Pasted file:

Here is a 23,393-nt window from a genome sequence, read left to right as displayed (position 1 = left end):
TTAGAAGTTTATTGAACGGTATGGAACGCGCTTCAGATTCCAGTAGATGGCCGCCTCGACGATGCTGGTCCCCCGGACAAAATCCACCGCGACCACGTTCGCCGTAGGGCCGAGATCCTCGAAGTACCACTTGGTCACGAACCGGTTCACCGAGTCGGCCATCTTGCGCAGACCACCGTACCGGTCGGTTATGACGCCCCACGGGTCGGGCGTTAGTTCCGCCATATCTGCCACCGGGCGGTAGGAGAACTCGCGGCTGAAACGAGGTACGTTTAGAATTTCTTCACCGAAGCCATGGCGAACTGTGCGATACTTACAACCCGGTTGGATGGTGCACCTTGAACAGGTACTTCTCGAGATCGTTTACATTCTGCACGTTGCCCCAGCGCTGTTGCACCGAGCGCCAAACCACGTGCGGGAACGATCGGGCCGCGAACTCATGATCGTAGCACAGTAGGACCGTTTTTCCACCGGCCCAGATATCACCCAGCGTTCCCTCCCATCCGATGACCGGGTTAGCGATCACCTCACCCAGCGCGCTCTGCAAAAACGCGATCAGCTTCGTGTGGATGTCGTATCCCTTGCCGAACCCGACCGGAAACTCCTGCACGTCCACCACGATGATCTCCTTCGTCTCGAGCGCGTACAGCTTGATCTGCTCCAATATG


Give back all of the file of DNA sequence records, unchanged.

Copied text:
Here is a 23,393-nt window from a genome sequence, read left to right as displayed (position 1 = left end):
TTAGAAGTTTATTGAACGGTATGGAACGCGCTTCAGATTCCAGTAGATGGCCGCCTCGACGATGCTGGTCCCCCGGACAAAATCCACCGCGACCACGTTCGCCGTAGGGCCGAGATCCTCGAAGTACCACTTGGTCACGAACCGGTTCACCGAGTCGGCCATCTTGCGCAGACCACCGTACCGGTCGGTTATGACGCCCCACGGGTCGGGCGTTAGTTCCGCCATATCTGCCACCGGGCGGTAGGAGAACTCGCGGCTGAAACGAGGTACGTTTAGAATTTCTTCACCGAAGCCATGGCGAACTGTGCGATACTTACAACCCGGTTGGATGGTGCACCTTGAACAGGTACTTCTCGAGATCGTTTACATTCTGCACGTTGCCCCAGCGCTGTTGCACCGAGCGCCAAACCACGTGCGGGAACGATCGGGCCGCGAACTCATGATCGTAGCACAGTAGGACCGTTTTTCCACCGGCCCAGATATCACCCAGCGTTCCCTCCCATCCGATGACCGGGTTAGCGATCACCTCACCCAGCGCGCTCTGCAAAAACGCGATCAGCTTCGTGTGGATGTCGTATCCCTTGCCGAACCCGACCGGAAACTCCTGCACGTCCACCACGATGATCTCCTTCGTCTCGAGCGCGTACAGCTTGATCTGCTCCAATATG